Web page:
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Why Occupy?

By maintaining a round the clock indefinite presence in the plaza, Occupy Memphis is demonstrating it’s solidarity with the Occupy Wall Street movement.

Last Saturday (Oct. 8), I spent a beautiful fall day helping a diverse group of disenfranchised citizens set up an occupation site on the Civic Center Plaza downtown. By maintaining a round the clock indefinite presence in the plaza, Occupy Memphis is demonstrating it’s solidarity with the Occupy Wall Street movement taking root across the United States, as well as the broader democracy movement around the world.

The Occupy Movement identifies itself as the 99 percent of Americans that are subject to the rule of the 1 percent of our population who dominate our nation’s politics through campaign finance and corporate lobbies. Currently the top 1 percent of our population owns more than 35 percent of our nation’s wealth while the bottom 80 percent is left with only 15 percent of the wealth. This disparity has only grown since 2007.

In particular, the 99 percent are aggrieved by the influence that the very corporations that caused the current recession/depression have had in shaping the government response to it. Benefiting from enormous bailouts, corporations have seen profits rise to an all-time high while wage earnings have dropped to an all-time low. While Wall Street has seen a recovery of their losses, the people have been forced to accept cuts in essential social welfare programs and public services. The 99 percent have lost their jobs, their homes, their insurance and their financial security.

The policies leading to this recession/depression, high unemployment, poverty and growing wealth disparity have been aggressively promoted and advanced by the elite through corporate funded think tanks and politicians for three decades now, with progressives stuck in a defensive position, desperately fighting to hold on to what we accomplished in the ’60s and ’70s. With the Supreme Court’s ruling in favor of unlimited corporate campaign contributions in 2010, our task has grown even more daunting.

Last year, as the elite’s plans came to fruition, we witnessed a dramatic rise in civic participation as people across the country stood up for labor and against funding cuts to the programs on which the 99 percent rely. Those in the Occupy Movement recognize that we must maintain this level of engagement and become more proactive if we are to regain the ground we’ve lost, and move forward towards a safer, healthier, more equitable future where all citizens have an opportunity to prosper, all children have the chance to fulfill their highest potential, and all people have access to the necessities of nutrition, adequate housing and health care.

Many in the mainstream corporate media have criticized the Occupy Movement for not having specific demands but reality is we have so many demands that they can’t wrap their oversimplified minds around them. Here in Memphis, the 99 percent demand that banks be held accountable for their predatory lending practices, that those that have been subject to illegal foreclosures be compensated and their debts forgiven, that our public monies be spent on education, public services and affordable housing rather than corporate incentives, that we put an end to our state’s regressive labor laws, that we bring all public services back in-house and recognize the right of employees to organize for better wages and workplace conditions, that we recognize health care as a basic human right, and that our justice system treat all citizens equally regardless to race or social class.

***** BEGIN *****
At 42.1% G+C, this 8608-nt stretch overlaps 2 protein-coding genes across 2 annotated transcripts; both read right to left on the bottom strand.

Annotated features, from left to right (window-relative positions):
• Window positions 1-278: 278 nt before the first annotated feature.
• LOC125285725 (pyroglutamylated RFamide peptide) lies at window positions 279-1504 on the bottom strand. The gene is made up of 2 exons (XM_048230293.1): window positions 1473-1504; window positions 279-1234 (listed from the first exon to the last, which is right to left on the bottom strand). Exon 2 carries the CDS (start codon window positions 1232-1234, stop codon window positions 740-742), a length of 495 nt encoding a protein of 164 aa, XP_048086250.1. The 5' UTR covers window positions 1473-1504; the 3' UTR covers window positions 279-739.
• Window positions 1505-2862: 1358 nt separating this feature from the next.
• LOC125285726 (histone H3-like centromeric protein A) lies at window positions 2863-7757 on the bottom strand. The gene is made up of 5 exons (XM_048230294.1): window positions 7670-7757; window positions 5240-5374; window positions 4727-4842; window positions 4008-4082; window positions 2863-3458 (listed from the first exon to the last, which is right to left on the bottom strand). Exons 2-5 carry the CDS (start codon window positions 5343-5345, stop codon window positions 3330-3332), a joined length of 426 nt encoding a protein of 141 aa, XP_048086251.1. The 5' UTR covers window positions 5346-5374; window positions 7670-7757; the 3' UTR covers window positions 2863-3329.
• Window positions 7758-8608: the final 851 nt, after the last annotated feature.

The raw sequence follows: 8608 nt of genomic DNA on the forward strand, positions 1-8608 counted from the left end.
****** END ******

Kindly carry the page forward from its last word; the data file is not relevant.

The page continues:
In pursuit of these demands and more, members of Occupy Memphis are meeting regularly, both on-site and in off-site working groups, to draft specific legislative proposals to be advanced on the City, County, State and Federal levels. Many of these initiatives represent renewed passion for decades old efforts that have yet to be realized while others are new initiatives taking shape as we go. By working together, recognizing the interconnections between our causes, we are stronger, more cohesive and less likely to be conquered and divided.

If you are reading the Tri-State Defender, you are one of the 99 percent. We call on you to join us in the Civic Center Plaza, on our working groups and in the halls of government. We ask that you shake off the yoke of corporate consumerism and enthusiastically embrace your role in democracy.

Like Frederick Douglass said, “Power concedes nothing without a demand.”

It’s time to voice our demands.

(For more information, visit ­occupymemphis.org; www.facebook.com/OccupyMemphis; wearethe99percent.tumblr.com.)

(Scott Banbury is a life long social and environmental justice activist from North Memphis. You can reach him at This email address is being protected from spambots. You need JavaScript enabled to view it. or 901-619-8567.)

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